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What are we looking at here?
This is a screenshot from my laptop. I published an ebook through Smashwords and within eight hours, I got over 100 page views and 14 downloads. So what, right?
Now, this was accomplished without letting anyone know the date and time of publication. After the book was published, I still didn’t tell anyone that it was out and available. I also didn’t tell anyone that it was free.
Free books obviously get more downloads than priced books, but the percentage is what’s great. Out of 100 people seeking a new fantasy adventure, 14 people thought the title, cover art, and blurb were intriguing enough to generate just over a 10% download average and all within the first eight hours of publication.
I present this little snippet of the writer’s life to you, not in the spirit of self-indulgence, but rather to show all you debut writers, weekend writers, and aspiring writers that it’s not really that difficult to engage new readers. So long as you have an interesting title, a well-crafted cover that matches that title, and an intriguing blurb, people will download your work.
But will they buy it?
This book was free and it was just released. Through Smashwords, new titles appear readily for a while, so releasing a ton of free new titles is a great way to build a fan base. Perhaps, it’s more appropriate to say that releasing a ton of new titles is a quick way to attract new consumers…
What if the books suck, though, and no one likes them, and you pile up bad reviews?
This is also a great way to become the worst writer known, and then no one will buy your books when you release priced items. My question to you then is the following: from where are you learning how to write, edit, market, and sell your books?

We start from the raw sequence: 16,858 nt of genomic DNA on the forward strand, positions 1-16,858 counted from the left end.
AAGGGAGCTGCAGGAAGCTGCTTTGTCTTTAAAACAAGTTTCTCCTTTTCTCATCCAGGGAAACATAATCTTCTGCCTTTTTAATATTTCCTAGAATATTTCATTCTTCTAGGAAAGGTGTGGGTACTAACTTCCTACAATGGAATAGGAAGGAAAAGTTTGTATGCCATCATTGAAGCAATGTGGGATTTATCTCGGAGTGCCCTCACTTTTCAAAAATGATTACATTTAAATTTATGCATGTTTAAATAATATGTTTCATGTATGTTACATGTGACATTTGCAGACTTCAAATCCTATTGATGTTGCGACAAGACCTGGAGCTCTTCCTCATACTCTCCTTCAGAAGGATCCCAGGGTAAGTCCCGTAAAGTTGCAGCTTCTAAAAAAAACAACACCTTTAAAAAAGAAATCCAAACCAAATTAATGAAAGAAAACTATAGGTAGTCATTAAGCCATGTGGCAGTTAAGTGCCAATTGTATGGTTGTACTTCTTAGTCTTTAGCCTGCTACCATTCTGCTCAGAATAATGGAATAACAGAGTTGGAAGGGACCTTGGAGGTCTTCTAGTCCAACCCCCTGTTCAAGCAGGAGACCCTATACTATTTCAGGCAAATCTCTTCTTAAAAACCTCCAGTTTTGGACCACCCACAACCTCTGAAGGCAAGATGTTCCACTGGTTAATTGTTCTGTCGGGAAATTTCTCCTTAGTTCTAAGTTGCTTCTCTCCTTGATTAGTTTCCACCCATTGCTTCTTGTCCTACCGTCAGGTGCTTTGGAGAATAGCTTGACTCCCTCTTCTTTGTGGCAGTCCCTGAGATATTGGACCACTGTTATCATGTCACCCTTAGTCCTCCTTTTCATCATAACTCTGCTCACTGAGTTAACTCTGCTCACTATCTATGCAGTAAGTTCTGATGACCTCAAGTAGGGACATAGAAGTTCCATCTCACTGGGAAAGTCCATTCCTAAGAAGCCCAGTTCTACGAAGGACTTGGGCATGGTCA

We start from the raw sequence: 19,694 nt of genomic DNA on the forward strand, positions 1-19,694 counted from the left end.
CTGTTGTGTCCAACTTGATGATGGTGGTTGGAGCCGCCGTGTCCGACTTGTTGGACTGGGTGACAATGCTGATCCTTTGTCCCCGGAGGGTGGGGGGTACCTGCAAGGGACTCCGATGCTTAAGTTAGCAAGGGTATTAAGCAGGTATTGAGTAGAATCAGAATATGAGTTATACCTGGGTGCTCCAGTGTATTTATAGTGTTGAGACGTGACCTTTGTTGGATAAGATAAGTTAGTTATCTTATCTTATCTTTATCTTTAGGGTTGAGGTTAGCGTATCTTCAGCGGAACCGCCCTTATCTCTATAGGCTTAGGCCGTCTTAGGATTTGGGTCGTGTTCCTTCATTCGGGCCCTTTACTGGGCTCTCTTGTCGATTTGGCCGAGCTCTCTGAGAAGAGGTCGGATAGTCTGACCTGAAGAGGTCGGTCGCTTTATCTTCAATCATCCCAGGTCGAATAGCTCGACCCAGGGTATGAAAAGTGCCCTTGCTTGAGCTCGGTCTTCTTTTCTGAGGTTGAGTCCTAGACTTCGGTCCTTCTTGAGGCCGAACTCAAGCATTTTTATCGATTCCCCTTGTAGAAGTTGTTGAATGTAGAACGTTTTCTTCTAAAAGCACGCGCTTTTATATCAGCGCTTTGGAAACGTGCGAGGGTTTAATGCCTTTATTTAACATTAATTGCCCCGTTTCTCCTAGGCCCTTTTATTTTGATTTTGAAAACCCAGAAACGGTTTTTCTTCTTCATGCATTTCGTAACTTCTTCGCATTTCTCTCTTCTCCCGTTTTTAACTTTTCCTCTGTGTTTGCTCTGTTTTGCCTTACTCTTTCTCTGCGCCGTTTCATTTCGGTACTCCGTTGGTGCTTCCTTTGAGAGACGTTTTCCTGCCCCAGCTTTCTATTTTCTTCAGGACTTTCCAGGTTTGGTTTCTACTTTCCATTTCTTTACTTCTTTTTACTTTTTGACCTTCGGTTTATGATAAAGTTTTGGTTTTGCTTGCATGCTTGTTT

Are you taking a creative writing course? Are they teaching you how to title your work, or what kind of cover is best and why, or how an interesting blurb should read? Who teaches that stuff?
Do you belong to a writers group where you all meet, even if online, and pass stories around for peer editing and critiquing? Does that group also tell you that for a small fee, they’ll list your book on their website where they get 100,000 hits a day, and people will see and buy your book? Why would anyone be buying your book? Did you buy any books from that site? Did you know about that site before you were a writer?
Are you trading a bunch of free ebooks with your writer buddies and passing out five-star reviews on Amazon, Barnes and Noble, and Apple Books so that readers who purchase from those sites will see just how amazing your book is because it has 300 five-star reviews?
Did you read the reviews of Harry Potter and the Philosopher’s Stone before you bought it? What sold you? The movie? Maybe, before the movie, you saw an ad for the book. Maybe, before the movie, a friend of yours read it and told you it was good. Maybe, you just saw it by accident while looking for fantasy, and what happened…?
The title, the cover, and the blurb sold you, right?
Then, you read the book, and you liked it because you were able to identify with the characters or the plot, or you just enjoyed the way it was edited. Edited…not written. You don’t know how Harry Potter was written because you never read the first draft, or the second, or the rewrite. All you know is that before it was published, a team of editors combed through it to make sure it was most captivating to a broad audience, but who is teaching you how to captivate a broad audience?